Cet ouvrage fait partie de la bibliothèque YouScribe
Obtenez un accès à la bibliothèque pour le lire en ligne
En savoir plus

When Generations Collide

De
5 pages

When Generations Collide

Publié par :
Ajouté le : 21 juillet 2011
Lecture(s) : 132
Signaler un abus
http://chronicle.com/weekly/v54/i45/45b01801.htm
When Generations Collide
Colleges try to prevent age-old culture clashes as four distinct groups meet in the workplace
By PIPER FOGG
In an office at Western Technical College, the under-30 crowd creates funny, mock videos to reward
themselves for a job well done. Or they throw a pizza party to celebrate. That bothers some of their older
colleagues at the two-year Wisconsin college, who complain that the young folks should be working, not
playing.
Denise Vujnovich, who fields those complaints as Western's vice president for student services and
college relations, worries that too many baby boomers just don't get it: The younger generations get their
work done, she says; they just do it differently.
It's not that the younger set has it all figured out. A twentysomething employee at one university didn't
think twice about e-mailing the entire campus when he was trying to sell his car. The problem is, the
generations don't always understand one another. And in the academic workplace — where, for the first
time in recent memory, four generations have converged — that can create serious culture clashes.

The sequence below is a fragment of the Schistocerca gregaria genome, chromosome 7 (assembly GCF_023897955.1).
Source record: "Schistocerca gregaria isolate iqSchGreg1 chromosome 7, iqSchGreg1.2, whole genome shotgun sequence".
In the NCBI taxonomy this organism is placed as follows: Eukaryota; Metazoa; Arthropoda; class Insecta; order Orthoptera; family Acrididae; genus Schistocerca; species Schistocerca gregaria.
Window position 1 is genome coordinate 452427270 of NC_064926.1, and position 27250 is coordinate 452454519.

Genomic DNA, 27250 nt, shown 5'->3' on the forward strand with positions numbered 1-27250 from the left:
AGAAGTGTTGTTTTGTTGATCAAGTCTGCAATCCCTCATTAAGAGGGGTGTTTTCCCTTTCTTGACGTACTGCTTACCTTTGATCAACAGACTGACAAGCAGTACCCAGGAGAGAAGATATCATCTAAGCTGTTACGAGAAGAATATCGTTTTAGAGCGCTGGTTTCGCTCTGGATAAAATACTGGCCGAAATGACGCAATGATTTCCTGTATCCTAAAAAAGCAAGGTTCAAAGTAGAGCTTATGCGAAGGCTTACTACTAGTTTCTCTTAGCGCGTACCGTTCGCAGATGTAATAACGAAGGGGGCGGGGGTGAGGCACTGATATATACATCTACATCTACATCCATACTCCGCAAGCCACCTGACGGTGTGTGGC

It is happening across college campuses — in offices as diverse as admissions, student affairs, legal
affairs, and technology. And it is especially striking in the faculty ranks, where generational challenges
have extra significance amid recruiting efforts, tenure evaluations, and the changing definition of what
constitutes important faculty work.
As members of Generations X and Y face a workplace dominated by boomers, they are all starting to
chafe. Some colleges are having trouble attracting, managing, and sometimes retaining people younger
than 35. Members of the younger generations grew up watching their parents sacrifice for their careers,
and they want something different: balance and freedom and autonomy. And they won't hesitate to
switch jobs or leave academe if it means more-palatable working conditions. Many baby boomers,
meanwhile, don't understand why someone would leave the office at 5 p.m. when there is always more
to do.
How do colleges handle this generational dilemma? As in other sectors of the workplace, where similar
issues are festering, good communication can help people better understand one another, say those in the
trenches. But some experts argue that more-substantial structural and policy changes are needed to avert
a looming crisis — an anticipated dearth of young people interested in rising through the academic
ranks.
Faculty demographics are not easy to forecast, as academics saw when experts' predictions in the late
1980s of a huge faculty shortage due to retirements failed to materialize. Still, some experts are adamant
that academe will have to accommodate the next generation's preferences.
"A major leadership gap is coming up," warns Pamela Cox-Otto, a marketing expert and former college
vice president who writes about generational marketing in academe. She argues that colleges need to
From the issue dated July 18, 2008
Page 1 of 5
Print: When Generations Collide - Chronicle.com
8/7/2008
http://chronicle.com/cgi-bin/printable.cgi?article=http://chronicle.com/weekly/v54/i45/45b0
...
Un pour Un
Permettre à tous d'accéder à la lecture
Pour chaque accès à la bibliothèque, YouScribe donne un accès à une personne dans le besoin